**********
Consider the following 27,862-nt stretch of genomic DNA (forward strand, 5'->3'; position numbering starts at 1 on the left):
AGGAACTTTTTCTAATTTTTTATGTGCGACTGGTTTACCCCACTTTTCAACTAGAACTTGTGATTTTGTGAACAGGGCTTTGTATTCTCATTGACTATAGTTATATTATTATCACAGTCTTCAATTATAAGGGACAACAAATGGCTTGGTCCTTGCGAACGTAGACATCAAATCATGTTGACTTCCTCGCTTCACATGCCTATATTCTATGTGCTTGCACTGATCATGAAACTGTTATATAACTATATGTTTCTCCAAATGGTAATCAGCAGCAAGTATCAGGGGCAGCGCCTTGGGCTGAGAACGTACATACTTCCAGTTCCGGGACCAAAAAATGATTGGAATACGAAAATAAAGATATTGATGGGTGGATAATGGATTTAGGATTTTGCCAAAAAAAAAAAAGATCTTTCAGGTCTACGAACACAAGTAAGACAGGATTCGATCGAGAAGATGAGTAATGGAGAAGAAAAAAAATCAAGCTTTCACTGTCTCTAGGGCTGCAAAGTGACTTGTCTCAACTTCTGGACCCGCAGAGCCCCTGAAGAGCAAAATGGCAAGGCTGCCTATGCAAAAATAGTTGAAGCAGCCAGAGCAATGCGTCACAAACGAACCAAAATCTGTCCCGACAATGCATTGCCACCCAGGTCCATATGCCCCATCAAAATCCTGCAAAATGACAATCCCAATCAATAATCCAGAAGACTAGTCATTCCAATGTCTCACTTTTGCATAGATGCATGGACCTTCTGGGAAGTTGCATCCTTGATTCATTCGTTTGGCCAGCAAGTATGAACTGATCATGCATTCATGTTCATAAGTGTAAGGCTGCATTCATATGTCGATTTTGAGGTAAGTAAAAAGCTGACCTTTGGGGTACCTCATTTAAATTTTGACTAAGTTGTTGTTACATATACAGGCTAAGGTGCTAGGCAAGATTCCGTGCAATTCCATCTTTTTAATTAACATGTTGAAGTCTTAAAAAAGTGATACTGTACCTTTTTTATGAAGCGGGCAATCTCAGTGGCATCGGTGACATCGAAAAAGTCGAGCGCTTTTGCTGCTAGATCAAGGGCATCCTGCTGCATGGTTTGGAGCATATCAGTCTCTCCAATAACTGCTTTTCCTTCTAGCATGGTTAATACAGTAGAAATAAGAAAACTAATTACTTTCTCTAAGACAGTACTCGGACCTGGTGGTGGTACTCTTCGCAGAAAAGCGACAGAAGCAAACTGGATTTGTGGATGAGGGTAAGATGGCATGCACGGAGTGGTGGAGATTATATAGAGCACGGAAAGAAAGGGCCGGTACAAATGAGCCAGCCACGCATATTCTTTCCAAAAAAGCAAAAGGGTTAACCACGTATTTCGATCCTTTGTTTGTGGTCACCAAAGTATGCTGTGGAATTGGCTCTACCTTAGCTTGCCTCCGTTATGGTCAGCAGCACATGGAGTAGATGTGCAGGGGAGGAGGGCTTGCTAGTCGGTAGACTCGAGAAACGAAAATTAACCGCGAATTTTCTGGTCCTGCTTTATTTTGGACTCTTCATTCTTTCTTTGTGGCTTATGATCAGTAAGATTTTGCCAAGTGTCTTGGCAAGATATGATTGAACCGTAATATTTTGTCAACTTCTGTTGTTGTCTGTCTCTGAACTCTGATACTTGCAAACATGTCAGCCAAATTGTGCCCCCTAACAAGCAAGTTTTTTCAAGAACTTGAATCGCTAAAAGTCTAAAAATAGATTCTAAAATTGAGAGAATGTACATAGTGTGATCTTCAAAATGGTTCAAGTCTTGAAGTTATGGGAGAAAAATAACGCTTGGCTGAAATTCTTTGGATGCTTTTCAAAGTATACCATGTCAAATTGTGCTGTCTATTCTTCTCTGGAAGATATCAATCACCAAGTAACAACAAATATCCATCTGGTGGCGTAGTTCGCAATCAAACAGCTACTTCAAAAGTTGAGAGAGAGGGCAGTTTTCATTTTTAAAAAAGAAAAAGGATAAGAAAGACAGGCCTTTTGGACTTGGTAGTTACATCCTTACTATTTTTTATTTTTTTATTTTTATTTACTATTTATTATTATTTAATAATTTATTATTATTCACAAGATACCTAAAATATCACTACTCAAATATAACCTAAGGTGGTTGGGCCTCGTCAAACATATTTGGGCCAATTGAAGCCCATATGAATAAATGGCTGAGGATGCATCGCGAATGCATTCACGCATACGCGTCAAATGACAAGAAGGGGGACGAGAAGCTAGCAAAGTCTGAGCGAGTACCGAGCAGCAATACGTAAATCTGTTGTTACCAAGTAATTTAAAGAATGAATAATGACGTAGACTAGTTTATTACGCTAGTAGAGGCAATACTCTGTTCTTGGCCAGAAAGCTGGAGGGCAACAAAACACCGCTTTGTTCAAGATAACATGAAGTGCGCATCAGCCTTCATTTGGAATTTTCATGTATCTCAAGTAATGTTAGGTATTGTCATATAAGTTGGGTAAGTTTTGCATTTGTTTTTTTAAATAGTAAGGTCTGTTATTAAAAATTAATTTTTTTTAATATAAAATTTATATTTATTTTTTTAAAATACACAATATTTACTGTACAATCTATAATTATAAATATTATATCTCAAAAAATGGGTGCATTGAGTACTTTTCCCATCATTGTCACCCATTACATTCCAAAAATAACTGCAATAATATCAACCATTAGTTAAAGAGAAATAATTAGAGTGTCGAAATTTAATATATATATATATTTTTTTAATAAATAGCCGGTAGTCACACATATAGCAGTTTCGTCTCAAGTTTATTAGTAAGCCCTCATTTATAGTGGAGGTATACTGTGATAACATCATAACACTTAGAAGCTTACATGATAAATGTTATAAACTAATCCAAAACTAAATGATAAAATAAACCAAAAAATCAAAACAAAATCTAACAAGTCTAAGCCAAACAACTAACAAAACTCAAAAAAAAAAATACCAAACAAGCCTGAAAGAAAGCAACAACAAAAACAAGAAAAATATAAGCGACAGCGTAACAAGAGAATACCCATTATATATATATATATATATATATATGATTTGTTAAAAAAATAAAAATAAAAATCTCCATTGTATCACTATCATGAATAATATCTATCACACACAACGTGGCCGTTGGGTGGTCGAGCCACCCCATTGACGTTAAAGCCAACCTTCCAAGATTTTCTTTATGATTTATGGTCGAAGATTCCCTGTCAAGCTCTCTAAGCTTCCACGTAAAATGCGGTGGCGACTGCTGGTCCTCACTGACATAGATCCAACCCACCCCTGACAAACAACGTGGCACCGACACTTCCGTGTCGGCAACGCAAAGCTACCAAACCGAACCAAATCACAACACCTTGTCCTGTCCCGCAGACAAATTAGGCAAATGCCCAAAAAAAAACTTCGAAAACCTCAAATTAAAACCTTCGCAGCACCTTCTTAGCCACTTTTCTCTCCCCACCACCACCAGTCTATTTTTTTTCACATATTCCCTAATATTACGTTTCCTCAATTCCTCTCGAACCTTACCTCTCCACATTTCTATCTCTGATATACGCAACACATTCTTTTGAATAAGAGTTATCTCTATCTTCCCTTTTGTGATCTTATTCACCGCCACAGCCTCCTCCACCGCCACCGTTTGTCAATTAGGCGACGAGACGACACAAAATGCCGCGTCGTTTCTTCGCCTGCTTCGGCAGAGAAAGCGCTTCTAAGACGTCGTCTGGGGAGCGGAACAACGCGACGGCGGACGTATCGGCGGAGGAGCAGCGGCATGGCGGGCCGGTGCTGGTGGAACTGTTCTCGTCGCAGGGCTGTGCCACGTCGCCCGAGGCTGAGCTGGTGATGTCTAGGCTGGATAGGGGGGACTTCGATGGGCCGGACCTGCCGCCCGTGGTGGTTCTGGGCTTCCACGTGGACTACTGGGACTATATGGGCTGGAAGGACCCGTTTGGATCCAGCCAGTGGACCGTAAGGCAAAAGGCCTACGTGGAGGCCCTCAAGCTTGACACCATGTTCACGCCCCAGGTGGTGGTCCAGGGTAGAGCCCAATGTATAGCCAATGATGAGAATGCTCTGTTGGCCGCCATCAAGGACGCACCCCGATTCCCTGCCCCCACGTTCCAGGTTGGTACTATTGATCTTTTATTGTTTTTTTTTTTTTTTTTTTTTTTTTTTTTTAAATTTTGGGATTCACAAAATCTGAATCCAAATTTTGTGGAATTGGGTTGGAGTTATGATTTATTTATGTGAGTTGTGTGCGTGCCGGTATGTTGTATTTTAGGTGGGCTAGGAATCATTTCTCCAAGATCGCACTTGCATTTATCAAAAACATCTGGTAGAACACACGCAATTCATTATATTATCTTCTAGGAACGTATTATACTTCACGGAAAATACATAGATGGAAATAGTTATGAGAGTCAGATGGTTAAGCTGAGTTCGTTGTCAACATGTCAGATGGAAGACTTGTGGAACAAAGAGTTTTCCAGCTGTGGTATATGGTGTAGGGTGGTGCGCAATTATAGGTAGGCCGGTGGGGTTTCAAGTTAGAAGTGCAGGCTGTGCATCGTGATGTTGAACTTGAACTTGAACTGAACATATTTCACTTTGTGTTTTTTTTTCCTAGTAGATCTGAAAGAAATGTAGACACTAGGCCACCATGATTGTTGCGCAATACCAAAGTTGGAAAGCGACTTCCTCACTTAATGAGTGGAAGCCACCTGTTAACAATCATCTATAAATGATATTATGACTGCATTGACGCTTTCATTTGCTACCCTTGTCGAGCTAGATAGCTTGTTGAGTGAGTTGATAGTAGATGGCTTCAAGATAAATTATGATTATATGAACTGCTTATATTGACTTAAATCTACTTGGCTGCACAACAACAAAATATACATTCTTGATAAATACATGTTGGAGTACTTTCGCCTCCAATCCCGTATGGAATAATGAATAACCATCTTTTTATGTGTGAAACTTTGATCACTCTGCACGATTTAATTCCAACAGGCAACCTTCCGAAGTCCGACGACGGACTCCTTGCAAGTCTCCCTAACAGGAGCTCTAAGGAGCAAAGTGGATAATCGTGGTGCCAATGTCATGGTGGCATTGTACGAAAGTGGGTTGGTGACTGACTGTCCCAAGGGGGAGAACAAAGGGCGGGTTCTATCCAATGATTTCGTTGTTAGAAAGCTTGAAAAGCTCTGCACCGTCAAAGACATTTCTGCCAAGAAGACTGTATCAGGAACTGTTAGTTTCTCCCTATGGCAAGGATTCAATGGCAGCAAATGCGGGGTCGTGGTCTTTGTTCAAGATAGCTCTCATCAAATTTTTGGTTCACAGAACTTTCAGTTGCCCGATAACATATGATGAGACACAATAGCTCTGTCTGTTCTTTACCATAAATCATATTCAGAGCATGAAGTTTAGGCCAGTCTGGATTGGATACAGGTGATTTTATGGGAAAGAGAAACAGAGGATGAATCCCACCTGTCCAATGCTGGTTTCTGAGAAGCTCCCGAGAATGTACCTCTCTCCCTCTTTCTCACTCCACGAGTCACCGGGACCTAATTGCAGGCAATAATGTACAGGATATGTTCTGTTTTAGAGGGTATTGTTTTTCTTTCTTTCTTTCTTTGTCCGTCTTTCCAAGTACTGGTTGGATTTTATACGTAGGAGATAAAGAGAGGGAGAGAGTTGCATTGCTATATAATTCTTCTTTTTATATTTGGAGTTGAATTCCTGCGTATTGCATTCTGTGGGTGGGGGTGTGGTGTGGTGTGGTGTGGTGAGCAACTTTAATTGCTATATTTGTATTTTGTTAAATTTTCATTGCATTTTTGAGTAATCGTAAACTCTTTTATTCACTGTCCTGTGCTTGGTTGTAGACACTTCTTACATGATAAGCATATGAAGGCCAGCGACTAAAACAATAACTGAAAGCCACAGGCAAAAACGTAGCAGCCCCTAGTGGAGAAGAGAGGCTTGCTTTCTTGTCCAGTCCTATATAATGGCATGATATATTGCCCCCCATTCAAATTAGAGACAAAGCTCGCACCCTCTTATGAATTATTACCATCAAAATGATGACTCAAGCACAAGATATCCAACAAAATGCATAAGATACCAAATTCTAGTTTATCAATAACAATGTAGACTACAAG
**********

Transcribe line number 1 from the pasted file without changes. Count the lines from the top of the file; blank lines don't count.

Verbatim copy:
Consider the following 27,862-nt stretch of genomic DNA (forward strand, 5'->3'; position numbering starts at 1 on the left):